Myanmar junta court sentences ousted leader Suu Kyi to six more years in prison

Protesters hold a picture of deposed leader Aung San Suu Kyi in Yangon, Myanmar, in February 2021. File Photo by Xiao Long/UPI
Protesters hold a picture of deposed leader Aung San Suu Kyi in Yangon, Myanmar, in February 2021. File Photo by Xiao Long/UPI | License Photo

Aug. 15 (UPI) -- A Myanmar junta court on Monday sentenced Aung San Suu Kyi, the country's ousted civilian leader, to six additional years in prison after finding her guilty on further corruption charges.

Suu Kyi was convicted by the special court Monday for allegedly misusing her power to build a home on public land she rented at below-market prices with donations that were intended for a charity she founded in the memory of her late mother, the independent newspaper Myanmar Now reported.


She pleaded not guilty to all counts and has asked her lawyers to appeal, claiming that the charges were unfair, according to The Irrawady -- a newspaper for Burmese exiles living in Thailand.

Suu Kyi, a 77-year-old Nobel Peace laureate, has been detained since she was arrested after a military coup last February and faces 20 various charges, including 13 for corruption.

She had been held in an undisclosed location until June when she was sent to a prison in Naypyidaw, the capital, where she is kept isolated from other inmates, The New York Times reported. Her trials have been closed to the public and her lawyers have been barred from talking about her cases.


Suu Kyi was previously convicted on six counts and sentenced to 11 years in prison before the additional charges Monday. She faces up to 164 years total if convicted on all her charges.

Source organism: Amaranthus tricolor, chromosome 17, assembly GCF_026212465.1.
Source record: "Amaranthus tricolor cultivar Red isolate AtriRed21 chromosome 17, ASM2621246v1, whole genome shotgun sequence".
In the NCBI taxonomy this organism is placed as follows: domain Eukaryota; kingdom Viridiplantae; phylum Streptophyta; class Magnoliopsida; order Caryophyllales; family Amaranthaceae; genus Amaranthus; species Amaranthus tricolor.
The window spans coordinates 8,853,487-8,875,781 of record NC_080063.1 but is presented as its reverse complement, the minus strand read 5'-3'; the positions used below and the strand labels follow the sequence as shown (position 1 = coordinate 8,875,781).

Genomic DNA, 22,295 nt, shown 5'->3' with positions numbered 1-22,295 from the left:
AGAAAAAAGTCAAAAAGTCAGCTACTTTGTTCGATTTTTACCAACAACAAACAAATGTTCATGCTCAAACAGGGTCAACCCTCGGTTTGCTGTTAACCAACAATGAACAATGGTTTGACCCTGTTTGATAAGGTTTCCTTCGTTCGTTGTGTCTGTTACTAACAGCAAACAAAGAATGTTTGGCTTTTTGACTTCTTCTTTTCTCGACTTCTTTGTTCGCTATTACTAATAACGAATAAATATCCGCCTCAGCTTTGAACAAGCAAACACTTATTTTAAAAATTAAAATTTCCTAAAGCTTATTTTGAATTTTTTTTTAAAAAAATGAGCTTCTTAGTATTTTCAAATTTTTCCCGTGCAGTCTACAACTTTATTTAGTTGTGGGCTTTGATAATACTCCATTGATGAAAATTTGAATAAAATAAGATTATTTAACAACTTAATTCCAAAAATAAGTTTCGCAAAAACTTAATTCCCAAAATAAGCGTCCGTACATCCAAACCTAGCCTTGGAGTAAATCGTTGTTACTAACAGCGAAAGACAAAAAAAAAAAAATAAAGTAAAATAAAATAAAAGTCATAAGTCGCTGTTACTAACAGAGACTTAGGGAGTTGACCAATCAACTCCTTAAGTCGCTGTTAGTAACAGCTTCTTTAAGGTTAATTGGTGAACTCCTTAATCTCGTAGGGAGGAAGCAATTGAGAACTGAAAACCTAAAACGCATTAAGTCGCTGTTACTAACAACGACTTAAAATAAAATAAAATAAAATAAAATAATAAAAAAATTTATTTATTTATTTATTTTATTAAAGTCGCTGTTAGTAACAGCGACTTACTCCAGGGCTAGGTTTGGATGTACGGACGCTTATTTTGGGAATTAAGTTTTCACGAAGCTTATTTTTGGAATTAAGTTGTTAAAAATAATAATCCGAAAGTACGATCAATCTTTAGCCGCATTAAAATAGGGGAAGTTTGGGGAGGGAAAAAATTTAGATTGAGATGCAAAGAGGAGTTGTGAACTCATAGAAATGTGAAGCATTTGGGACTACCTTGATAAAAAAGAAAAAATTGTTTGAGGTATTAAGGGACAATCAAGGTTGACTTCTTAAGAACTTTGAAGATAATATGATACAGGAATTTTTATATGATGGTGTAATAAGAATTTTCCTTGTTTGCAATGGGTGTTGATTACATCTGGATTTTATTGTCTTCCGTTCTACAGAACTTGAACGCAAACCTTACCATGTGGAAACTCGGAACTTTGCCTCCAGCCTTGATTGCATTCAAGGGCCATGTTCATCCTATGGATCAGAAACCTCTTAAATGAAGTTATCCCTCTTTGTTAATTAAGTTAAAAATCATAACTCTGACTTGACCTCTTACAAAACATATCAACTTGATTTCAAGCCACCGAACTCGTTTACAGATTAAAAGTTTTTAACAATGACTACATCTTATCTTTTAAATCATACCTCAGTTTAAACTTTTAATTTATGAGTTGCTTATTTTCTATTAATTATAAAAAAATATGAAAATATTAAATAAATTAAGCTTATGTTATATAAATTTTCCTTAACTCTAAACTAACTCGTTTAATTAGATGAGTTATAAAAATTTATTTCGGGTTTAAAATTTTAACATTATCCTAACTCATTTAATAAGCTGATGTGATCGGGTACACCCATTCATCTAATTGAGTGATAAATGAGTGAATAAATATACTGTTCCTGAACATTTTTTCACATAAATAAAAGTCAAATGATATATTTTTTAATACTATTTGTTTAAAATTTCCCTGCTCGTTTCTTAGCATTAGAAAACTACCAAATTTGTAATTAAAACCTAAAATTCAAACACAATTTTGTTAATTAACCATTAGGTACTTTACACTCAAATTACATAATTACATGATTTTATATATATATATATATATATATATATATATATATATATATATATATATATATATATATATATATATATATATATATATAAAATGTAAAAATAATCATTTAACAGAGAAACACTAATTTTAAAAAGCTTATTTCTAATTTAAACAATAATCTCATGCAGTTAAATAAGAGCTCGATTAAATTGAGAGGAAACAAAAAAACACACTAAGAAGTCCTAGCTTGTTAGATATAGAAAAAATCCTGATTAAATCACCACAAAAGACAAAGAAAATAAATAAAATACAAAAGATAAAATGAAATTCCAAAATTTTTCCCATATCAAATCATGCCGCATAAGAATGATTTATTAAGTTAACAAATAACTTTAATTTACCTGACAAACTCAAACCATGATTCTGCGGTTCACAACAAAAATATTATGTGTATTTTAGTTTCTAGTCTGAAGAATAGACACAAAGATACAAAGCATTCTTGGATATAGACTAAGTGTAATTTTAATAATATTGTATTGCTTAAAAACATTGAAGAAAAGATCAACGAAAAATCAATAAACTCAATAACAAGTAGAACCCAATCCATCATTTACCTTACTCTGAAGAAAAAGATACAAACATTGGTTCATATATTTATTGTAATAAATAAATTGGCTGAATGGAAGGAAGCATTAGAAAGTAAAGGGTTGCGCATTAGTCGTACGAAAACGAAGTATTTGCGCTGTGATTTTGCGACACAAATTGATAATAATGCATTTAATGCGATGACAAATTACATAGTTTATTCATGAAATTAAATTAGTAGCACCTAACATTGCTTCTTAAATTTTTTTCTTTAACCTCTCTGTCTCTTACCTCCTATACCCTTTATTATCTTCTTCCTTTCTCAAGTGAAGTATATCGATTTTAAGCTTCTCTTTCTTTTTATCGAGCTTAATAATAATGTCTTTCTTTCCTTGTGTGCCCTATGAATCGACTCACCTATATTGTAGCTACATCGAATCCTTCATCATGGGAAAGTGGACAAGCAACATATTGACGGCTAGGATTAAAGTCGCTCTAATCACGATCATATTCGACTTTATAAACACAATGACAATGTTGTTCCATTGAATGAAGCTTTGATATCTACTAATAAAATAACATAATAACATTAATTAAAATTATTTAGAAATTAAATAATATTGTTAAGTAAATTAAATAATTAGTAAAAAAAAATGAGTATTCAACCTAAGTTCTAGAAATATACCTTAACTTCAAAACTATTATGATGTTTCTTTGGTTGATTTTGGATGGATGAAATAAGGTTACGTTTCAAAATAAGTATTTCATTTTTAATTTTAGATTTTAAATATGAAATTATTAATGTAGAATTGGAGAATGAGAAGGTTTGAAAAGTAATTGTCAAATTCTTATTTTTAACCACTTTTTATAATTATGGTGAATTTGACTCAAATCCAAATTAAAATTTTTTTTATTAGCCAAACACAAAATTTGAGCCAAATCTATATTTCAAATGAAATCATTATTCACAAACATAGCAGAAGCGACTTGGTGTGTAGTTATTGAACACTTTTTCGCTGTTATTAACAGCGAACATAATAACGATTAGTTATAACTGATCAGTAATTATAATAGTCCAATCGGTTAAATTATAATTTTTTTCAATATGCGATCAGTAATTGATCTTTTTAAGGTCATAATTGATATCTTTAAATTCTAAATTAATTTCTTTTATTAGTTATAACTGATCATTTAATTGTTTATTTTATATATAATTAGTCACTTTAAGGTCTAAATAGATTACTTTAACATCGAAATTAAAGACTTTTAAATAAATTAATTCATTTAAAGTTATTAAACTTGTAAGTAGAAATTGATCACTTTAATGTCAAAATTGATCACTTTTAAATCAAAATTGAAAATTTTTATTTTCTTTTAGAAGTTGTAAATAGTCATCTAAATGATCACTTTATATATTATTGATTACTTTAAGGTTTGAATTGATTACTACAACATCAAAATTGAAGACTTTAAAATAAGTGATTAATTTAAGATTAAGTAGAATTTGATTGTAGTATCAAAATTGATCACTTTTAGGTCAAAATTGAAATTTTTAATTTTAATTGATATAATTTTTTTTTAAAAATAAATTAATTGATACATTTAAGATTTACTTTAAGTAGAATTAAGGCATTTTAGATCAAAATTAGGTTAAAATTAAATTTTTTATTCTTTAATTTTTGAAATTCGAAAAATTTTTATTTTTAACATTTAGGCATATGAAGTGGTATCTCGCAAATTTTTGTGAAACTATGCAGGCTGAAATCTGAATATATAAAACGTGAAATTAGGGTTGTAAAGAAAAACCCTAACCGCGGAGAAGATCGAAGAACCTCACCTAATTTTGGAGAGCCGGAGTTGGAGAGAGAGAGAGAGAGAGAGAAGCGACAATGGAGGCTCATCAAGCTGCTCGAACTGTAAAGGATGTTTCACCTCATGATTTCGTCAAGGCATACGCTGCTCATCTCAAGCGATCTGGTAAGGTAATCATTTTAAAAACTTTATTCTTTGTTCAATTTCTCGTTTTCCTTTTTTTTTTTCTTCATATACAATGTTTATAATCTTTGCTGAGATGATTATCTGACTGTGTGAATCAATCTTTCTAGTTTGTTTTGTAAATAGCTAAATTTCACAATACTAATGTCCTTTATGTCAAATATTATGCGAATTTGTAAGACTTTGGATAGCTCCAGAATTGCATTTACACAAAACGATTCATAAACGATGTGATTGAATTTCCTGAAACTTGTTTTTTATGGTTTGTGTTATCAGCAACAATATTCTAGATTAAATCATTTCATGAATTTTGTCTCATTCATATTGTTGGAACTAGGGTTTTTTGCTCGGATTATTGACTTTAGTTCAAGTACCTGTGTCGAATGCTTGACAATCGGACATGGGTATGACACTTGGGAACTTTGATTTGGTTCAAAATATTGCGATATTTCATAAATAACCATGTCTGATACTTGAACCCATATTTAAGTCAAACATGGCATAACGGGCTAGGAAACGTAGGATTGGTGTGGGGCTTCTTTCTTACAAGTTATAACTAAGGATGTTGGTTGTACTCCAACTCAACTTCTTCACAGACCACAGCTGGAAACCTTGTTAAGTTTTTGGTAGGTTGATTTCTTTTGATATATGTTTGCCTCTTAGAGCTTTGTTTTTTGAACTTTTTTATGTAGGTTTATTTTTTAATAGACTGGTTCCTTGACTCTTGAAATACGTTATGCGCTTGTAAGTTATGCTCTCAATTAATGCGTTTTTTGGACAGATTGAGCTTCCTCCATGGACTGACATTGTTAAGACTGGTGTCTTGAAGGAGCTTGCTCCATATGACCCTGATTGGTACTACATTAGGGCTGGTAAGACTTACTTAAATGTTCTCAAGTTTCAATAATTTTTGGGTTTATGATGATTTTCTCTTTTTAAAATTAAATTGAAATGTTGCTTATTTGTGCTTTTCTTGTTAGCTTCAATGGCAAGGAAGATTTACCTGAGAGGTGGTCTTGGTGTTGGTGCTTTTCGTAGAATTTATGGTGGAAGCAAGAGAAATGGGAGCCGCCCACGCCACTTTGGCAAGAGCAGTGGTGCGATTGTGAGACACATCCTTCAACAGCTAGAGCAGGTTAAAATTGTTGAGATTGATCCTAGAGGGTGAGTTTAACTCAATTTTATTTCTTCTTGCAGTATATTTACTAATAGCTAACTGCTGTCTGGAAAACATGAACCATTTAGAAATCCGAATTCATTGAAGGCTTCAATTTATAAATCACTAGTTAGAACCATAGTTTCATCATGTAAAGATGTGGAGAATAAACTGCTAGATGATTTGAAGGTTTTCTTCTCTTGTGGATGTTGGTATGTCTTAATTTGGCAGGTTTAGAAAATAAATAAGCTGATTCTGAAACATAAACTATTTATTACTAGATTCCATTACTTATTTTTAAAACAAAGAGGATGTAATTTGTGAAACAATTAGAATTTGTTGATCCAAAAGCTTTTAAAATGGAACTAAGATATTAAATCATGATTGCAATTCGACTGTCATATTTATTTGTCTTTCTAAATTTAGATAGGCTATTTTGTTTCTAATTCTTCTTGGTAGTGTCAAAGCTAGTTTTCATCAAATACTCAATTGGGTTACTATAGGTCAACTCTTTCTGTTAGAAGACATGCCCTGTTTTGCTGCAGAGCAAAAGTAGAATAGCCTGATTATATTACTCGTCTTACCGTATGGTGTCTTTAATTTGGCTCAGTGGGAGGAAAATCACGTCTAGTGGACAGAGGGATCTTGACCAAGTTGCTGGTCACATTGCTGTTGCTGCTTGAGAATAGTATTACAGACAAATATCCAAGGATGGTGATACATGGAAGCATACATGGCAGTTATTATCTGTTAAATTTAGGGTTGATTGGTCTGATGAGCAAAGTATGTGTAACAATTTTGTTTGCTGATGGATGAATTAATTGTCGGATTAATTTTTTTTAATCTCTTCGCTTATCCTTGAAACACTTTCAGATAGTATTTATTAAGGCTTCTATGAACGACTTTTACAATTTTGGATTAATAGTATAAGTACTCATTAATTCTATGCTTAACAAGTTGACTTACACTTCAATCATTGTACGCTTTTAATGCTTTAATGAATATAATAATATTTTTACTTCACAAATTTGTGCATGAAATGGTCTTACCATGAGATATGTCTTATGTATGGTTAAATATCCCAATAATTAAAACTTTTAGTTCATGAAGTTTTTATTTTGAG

The former leader is one of at least 15,124 people arrested for opposing military rule since the coup, according to the Assistance Association for Political Prisoners. More than 12,000 remain in detention and 2,191 have been killed.

"The Burmese military regime's unjust conviction of Aung San Suu Kyi and the repression of other democratically elected officials are yet further affronts to democracy and justice in Burma," U.S. Secretary of State Antony Blinken said in December, using another name for the country.

"The regime's continued disregard for the rule of law and its widespread use of violence against the Burmese people underscore the urgency of restoring Burma's path to democracy.  We urge the regime to release Aung San Suu Kyi and all those unjustly detained."

President Joe Biden released a joint statement in May with Australian Prime Minister Anthony Albanese, Indian Prime Minister Narendra Modi and Japanese Prime Minister Fumio Kishida condemning the Myanmar junta.

"We remain deeply concerned by the crisis in Myanmar, which has caused grave humanitarian suffering and posed challenges to regional stability," the statement reads.


"We continue to call for the immediate end to violence in Myanmar, the release of all political detainees, including foreigners, engagement in constructive dialogue, humanitarian access, and the swift restoration of democracy."

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